News

Part 1: Rebecca Kleefisch’s War on Public Education

Mar 28, 2022

FOR IMMEDIATE RELEASE:

March 28, 2022

Contact: WisDems Press (press@wisdems.org)

Part 1: Rebecca Kleefisch’s War on Public Education

2011: $800 Million Cut From K-12 Learning 

MADISON, Wis. – With local school board elections a little over a week away, Rebecca Kleefisch is once again trying to bring her radical brand of politics to the classroom by  handpicking local school board candidates.  All week, WisDems will be showing how the Walker-Kleefisch administration drastically defunded Wisconsin’s public schools and wreaked havoc on our state’s education system. 

It all started with the first Walker-Kleefisch budget, which made the biggest cuts to public education in Wisconsin’s history. 

In 2011 alone, the administration cut over $800 million from public education in Wisconsin and limited localities’ abilities to collect revenue in order to make up the difference

Under Kleefisch’s war on schools: teachers couldn’t afford to buy supplies, slowing graduation rates caused Wisconsin’s schools to drop seven spots nationally, the achievement gap between Black and white students graduating high school was the highest in the nation, and Wisconsin had a historic teacher shortage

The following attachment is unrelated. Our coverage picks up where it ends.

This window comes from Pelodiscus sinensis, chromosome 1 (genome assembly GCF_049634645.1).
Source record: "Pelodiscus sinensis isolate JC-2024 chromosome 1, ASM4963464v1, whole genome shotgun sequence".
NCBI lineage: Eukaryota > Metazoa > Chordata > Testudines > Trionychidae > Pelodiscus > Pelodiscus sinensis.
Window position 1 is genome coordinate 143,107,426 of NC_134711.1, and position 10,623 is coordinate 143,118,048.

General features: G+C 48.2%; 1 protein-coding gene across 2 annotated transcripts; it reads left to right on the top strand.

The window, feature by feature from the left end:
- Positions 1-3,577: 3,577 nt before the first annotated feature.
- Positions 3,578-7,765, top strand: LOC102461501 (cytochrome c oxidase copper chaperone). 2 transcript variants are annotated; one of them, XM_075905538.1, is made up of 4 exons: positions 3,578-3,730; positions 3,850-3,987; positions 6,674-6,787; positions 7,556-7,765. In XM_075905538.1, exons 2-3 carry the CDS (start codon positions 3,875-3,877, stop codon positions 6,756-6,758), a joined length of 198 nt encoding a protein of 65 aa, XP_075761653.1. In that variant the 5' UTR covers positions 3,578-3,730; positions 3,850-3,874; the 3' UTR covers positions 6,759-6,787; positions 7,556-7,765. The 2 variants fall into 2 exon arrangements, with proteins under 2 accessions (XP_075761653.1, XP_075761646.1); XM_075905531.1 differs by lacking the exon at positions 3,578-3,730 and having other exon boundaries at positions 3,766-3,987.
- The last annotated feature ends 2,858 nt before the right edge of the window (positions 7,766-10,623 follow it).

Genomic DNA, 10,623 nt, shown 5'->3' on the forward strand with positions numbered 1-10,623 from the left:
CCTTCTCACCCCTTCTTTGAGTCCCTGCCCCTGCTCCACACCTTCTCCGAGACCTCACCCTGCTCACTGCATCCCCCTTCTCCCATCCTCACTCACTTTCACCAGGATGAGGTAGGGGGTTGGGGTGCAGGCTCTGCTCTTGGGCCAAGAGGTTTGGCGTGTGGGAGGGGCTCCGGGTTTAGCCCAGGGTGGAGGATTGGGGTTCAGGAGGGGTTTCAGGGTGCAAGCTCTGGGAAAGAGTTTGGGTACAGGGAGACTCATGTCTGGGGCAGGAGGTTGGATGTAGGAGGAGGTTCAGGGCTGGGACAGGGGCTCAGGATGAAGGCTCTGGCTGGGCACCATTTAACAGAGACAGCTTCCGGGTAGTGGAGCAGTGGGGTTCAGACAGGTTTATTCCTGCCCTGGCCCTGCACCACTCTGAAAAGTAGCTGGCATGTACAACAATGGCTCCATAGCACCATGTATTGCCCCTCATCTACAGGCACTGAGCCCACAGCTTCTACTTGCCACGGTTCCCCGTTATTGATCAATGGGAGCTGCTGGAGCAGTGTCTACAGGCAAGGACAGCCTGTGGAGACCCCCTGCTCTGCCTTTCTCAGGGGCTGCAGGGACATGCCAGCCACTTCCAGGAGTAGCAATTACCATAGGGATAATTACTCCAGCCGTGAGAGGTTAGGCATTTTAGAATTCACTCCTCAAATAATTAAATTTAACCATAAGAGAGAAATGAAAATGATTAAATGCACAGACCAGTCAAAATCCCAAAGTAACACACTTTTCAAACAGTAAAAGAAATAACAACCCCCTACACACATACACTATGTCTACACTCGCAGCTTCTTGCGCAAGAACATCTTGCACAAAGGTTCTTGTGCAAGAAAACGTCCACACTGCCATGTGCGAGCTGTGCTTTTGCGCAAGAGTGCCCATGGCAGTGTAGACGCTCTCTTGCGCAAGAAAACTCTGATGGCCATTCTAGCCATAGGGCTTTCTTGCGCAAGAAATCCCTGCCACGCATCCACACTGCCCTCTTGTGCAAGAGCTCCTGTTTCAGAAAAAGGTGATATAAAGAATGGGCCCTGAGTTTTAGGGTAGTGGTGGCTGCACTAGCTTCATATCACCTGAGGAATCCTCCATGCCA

Since taking office, Governor Evers has worked hard to make Wisconsin’s schools stronger and better than they were four years ago. Gov. Evers has increased funding for schools by restoring the state’s two-thirds funding commitment and signing the first special education funding increase in over a decade. He’s also investing money to recruit and train high-quality teachers in schools across the state. Today, our K-12 schools are now ranked eighth in the nation.

“Rebecca Kleefisch isn’t interested in lifting up local schools — she wants to use kids as political pawns in her battle for power,” said Democratic Party of Wisconsin Rapid Response Director Hannah Menchhoff. “In 2011, her administration cut hundreds of millions of dollars to public education and passed legislation that resulted in a historic teacher shortage and widened achievement gaps. Today, her message is the same: Rebecca Kleefisch will defund public schools in Wisconsin.”

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